Two undefeated, historic programs will clash on Tuesday night in the 2014 NCAA women's championship when Connecticut meets Notre Dame.
While predictable, unlike its counterpart in the men's Madness, fans couldn't ask for a better showdown between two juggernauts in the women's college basketball scene. Richard Deitsch of Sports Illustrated concisely puts the contest in perspective:
Here is a look at how fans can catch the final game of the Madness:
|Women's National Championship Game|
|When||Tuesday, April 8|
|Time||8:30 p.m. ET|
|Where||Bridgestone Arena, Nashville, Tenn.|
The Madness couldn't end on a higher note, as captured by SportsCenter:
Despite impressive seasons, as most expected, some considered the Final Four to be a major test for both sides. It was but a bump in the road instead, with Notre Dame picking up an 87-61 victory over Maryland and UConn waxing Stanford, 75-56.
This sets up a historic moment for the sport, and one that UConn head coach Geno Auriemma says simply feels like destiny, per Doug Feinberg of the Associated Press, via Yahoo! News:
It looked to me like as the season went on it almost looked like it was inevitable to happen. It was supposed to happen. Our sport doesn't have enough significant moments. ... To have the spotlight on Tuesday on two teams that one is going to lose for the first time this year, it's pretty remarkable when you think how hard it's to do for one team much less two.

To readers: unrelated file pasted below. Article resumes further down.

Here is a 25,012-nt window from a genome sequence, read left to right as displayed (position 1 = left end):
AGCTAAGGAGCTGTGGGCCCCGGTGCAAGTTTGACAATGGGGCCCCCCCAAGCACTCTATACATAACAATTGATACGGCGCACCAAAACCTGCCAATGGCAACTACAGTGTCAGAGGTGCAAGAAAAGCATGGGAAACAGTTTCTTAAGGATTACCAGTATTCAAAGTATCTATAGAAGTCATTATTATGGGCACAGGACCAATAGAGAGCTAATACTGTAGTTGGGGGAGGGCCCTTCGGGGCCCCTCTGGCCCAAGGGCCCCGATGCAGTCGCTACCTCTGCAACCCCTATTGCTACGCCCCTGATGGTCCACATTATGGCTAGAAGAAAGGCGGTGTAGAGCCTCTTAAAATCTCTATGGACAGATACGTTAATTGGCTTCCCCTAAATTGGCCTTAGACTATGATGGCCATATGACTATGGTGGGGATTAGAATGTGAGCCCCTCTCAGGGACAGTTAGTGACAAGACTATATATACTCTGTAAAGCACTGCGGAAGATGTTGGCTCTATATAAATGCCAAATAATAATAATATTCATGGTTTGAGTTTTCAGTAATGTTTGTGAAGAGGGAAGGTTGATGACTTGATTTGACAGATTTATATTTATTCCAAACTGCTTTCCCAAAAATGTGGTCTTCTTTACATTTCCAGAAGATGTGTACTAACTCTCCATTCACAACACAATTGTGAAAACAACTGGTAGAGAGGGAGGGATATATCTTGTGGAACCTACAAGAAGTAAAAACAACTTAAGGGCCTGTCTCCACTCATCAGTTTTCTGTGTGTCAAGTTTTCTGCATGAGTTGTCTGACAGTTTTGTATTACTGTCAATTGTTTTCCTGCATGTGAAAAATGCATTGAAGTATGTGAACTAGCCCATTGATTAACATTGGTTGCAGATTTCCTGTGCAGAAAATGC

Few problems stick out for UConn. Auriemma's team blazed through 11 ranked teams and their portion of the bracket with relative ease. Stefanie Dolson remains a force beneath the rim and tallied 10 points and seven boards against the Cardinal.
Breanna Stewart, the Associated Press Player of the Year, continues to be the best player in the nation and stole the show against Stanford with a game-high 18 points and seven boards of her own.
Things aren't as bright for the Fighting Irish, although head coach Muffet McGraw took home some hardware as well:
As talented as the Fighting Irish truly are, the absence of leader Natalie Achonwa, who suffered a torn ACL before the Final Four, may end up hurting the team in a big way on Tuesday.
That said, it certainly did not hurt against the Terrapins, as Kayla McBride predictably put the team on her shoulders with 28 points and nine rebounds.
Notre Dame is known for getting off to fast starts, so it'll be key on Tuesday without Achonwa in the lineup. Five players scored a minimum of nine points against Maryland, but things won't come as easy against the best team in the land.
That's the most important thing to watch—which team can start hot? UConn sputtered out of the gates against Stanford before turning on the afterburners in the second half en route to the blowout. If that happens again—paired with a patented fast start from Notre Dame—then this one has shocker written all over it.
It's near impossible to predict. In their Final Four contests, both the Huskies and Fighting Irish shot better than 50 percent from the field. They had freakishly close numbers from long range, at the charity stripe and on the glass.
Go ahead and add in legendary coaches to the equation, too.
The deciding factor? Star power. Notre Dame is hobbled just enough that it will cost them the game. Points won't come as easy for the impressive depth on the roster against the Huskies, and Stewart will out-duel McBride in an instant classic.
Prediction: UConn 76, Notre Dame 74
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